Christopher Nolan, the acclaimed director, has gained recognition for his inclination to eschew computer-generated effects in his films whenever feasible. Instead, he favors capturing the action authentically, employing practical methods. Nevertheless, Nolan’s commitment to traditional approaches extends beyond the visual spectacle witnessed by movie enthusiasts.
In a recent interview with The Hollywood Reporter, acclaimed director Christopher Nolan discussed his aversion to technology and how it influences his work. Nolan’s children would describe him as a complete Luddite due to his minimal involvement with tech in his professional life. Despite being known for directing blockbuster films like “Tenet,” Nolan maintains a deliberate distance from technology to preserve his focuss.
Nolan explained that he avoids excessive use of smartphones and instead opts for a flip phone. He believes that the level of distraction caused by smartphones would hinder his ability to generate material and write scripts effectively. In his own words, “If I’m on a smartphone all day, it wouldn’t be very useful for me.”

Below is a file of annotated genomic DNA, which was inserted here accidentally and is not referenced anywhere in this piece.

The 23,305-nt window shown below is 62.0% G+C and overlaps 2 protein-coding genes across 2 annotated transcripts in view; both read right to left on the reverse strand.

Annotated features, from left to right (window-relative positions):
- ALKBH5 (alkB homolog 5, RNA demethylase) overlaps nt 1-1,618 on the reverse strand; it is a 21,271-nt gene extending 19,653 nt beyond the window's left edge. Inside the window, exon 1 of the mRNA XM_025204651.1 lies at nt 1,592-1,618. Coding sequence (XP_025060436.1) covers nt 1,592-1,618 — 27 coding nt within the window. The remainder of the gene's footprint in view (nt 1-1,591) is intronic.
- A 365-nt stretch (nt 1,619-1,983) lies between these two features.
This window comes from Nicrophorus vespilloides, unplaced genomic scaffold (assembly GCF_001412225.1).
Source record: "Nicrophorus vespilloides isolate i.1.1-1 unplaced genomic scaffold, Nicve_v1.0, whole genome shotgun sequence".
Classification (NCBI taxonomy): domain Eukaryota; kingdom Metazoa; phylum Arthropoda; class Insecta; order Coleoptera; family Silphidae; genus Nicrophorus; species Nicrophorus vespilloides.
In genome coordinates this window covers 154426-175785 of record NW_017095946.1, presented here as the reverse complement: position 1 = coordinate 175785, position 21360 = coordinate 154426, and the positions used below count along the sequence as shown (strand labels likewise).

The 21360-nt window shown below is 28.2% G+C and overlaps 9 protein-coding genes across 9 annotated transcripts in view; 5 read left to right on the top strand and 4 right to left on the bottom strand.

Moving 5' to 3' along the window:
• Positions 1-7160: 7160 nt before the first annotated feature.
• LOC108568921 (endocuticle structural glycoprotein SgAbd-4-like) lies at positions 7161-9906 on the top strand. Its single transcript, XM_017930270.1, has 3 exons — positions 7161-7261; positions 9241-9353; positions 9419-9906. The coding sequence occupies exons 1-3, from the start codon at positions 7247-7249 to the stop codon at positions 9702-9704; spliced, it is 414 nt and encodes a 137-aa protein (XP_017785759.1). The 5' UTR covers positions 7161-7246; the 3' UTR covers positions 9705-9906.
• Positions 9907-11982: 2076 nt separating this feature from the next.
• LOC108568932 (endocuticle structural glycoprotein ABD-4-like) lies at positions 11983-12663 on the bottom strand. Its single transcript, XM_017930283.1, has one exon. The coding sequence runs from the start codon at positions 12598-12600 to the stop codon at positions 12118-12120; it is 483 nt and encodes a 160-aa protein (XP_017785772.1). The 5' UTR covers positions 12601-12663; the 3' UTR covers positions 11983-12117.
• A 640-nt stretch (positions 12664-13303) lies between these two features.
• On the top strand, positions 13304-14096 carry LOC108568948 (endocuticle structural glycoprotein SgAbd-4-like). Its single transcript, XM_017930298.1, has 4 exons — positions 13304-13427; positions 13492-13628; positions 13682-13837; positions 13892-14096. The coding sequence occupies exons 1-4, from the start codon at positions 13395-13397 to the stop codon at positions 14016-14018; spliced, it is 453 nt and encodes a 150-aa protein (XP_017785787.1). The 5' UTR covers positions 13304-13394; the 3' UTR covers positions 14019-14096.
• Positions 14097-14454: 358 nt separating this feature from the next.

Moreover, Nolan’s commitment to old-school practices extends to his writing process. His computer, used exclusively for scriptwriting, remains disconnected from the internet. This deliberate disconnection allows him to eliminate potential distractions and stay focused on his creative work.
Another testament to Nolan’s traditional approach is his preference for hand-delivering scripts to actors rather than sending them digitally. While dis has garnered a reputation for secrecy around his projects, Nolan clarifies that it’s more about privacy. By physically sitting down with actors after they have read the script, he can engage in face-to-face discussions and receive their genuine reactions and interpretations.
Since his breakthrough film “Memento” in 2000, Nolan has written the scripts for all his movies, with the exception of “Insomnia” in 2002. His upcoming film, the highly anticipated “Oppenheimer,” is set to hit theaters on July 21st, continuing his legacy as a visionary filmmakerr.